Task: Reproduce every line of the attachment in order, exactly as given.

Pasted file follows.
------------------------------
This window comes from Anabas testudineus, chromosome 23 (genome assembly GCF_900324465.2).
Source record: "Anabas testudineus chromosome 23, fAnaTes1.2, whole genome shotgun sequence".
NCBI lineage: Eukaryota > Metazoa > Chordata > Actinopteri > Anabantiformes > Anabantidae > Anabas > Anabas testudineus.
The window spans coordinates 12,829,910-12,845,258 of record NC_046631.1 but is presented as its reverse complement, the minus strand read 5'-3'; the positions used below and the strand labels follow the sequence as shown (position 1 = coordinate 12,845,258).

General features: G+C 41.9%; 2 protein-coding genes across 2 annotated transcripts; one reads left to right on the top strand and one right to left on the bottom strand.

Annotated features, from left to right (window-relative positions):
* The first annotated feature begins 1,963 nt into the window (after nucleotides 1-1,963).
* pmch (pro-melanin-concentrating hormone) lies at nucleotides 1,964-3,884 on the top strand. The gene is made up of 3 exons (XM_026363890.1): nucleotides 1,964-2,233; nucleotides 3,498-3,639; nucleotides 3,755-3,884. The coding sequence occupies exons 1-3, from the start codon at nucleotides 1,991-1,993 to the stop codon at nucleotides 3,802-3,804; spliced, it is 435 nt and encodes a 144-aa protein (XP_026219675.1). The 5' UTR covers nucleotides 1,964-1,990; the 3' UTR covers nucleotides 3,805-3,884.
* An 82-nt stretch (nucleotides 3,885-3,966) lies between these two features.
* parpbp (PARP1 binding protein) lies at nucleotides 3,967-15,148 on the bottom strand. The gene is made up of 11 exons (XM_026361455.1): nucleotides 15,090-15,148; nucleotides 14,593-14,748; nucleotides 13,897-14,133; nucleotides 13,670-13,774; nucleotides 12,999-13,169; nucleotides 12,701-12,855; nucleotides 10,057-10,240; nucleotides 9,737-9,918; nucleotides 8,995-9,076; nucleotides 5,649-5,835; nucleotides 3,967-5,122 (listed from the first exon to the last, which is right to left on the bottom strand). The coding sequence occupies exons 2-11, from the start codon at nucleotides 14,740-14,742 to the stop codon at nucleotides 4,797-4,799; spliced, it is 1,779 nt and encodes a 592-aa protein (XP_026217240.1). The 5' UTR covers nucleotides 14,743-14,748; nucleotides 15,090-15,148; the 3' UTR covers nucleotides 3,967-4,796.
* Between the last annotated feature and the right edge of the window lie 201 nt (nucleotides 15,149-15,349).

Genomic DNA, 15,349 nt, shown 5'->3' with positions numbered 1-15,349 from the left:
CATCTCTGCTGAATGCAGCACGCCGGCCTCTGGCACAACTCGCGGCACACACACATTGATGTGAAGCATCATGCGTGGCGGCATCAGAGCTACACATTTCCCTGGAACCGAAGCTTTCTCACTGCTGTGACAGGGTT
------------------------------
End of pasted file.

This window comes from Anabas testudineus, chromosome 23 (genome assembly GCF_900324465.2).
Source record: "Anabas testudineus chromosome 23, fAnaTes1.2, whole genome shotgun sequence".
NCBI lineage: Eukaryota > Metazoa > Chordata > Actinopteri > Anabantiformes > Anabantidae > Anabas > Anabas testudineus.
The window spans coordinates 12,829,910-12,845,258 of record NC_046631.1 but is presented as its reverse complement, the minus strand read 5'-3'; the positions used below and the strand labels follow the sequence as shown (position 1 = coordinate 12,845,258).

General features: G+C 41.9%; 2 protein-coding genes across 2 annotated transcripts; one reads left to right on the top strand and one right to left on the bottom strand.

Annotated features, from left to right (window-relative positions):
* The first annotated feature begins 1,963 nt into the window (after nucleotides 1-1,963).
* pmch (pro-melanin-concentrating hormone) lies at nucleotides 1,964-3,884 on the top strand. The gene is made up of 3 exons (XM_026363890.1): nucleotides 1,964-2,233; nucleotides 3,498-3,639; nucleotides 3,755-3,884. The coding sequence occupies exons 1-3, from the start codon at nucleotides 1,991-1,993 to the stop codon at nucleotides 3,802-3,804; spliced, it is 435 nt and encodes a 144-aa protein (XP_026219675.1). The 5' UTR covers nucleotides 1,964-1,990; the 3' UTR covers nucleotides 3,805-3,884.
* An 82-nt stretch (nucleotides 3,885-3,966) lies between these two features.
* parpbp (PARP1 binding protein) lies at nucleotides 3,967-15,148 on the bottom strand. The gene is made up of 11 exons (XM_026361455.1): nucleotides 15,090-15,148; nucleotides 14,593-14,748; nucleotides 13,897-14,133; nucleotides 13,670-13,774; nucleotides 12,999-13,169; nucleotides 12,701-12,855; nucleotides 10,057-10,240; nucleotides 9,737-9,918; nucleotides 8,995-9,076; nucleotides 5,649-5,835; nucleotides 3,967-5,122 (listed from the first exon to the last, which is right to left on the bottom strand). The coding sequence occupies exons 2-11, from the start codon at nucleotides 14,740-14,742 to the stop codon at nucleotides 4,797-4,799; spliced, it is 1,779 nt and encodes a 592-aa protein (XP_026217240.1). The 5' UTR covers nucleotides 14,743-14,748; nucleotides 15,090-15,148; the 3' UTR covers nucleotides 3,967-4,796.
* Between the last annotated feature and the right edge of the window lie 201 nt (nucleotides 15,149-15,349).

Genomic DNA, 15,349 nt, shown 5'->3' with positions numbered 1-15,349 from the left:
CATCTCTGCTGAATGCAGCACGCCGGCCTCTGGCACAACTCGCGGCACACACACATTGATGTGAAGCATCATGCGTGGCGGCATCAGAGCTACACATTTCCCTGGAACCGAAGCTTTCTCACTGCTGTGACAGGGTT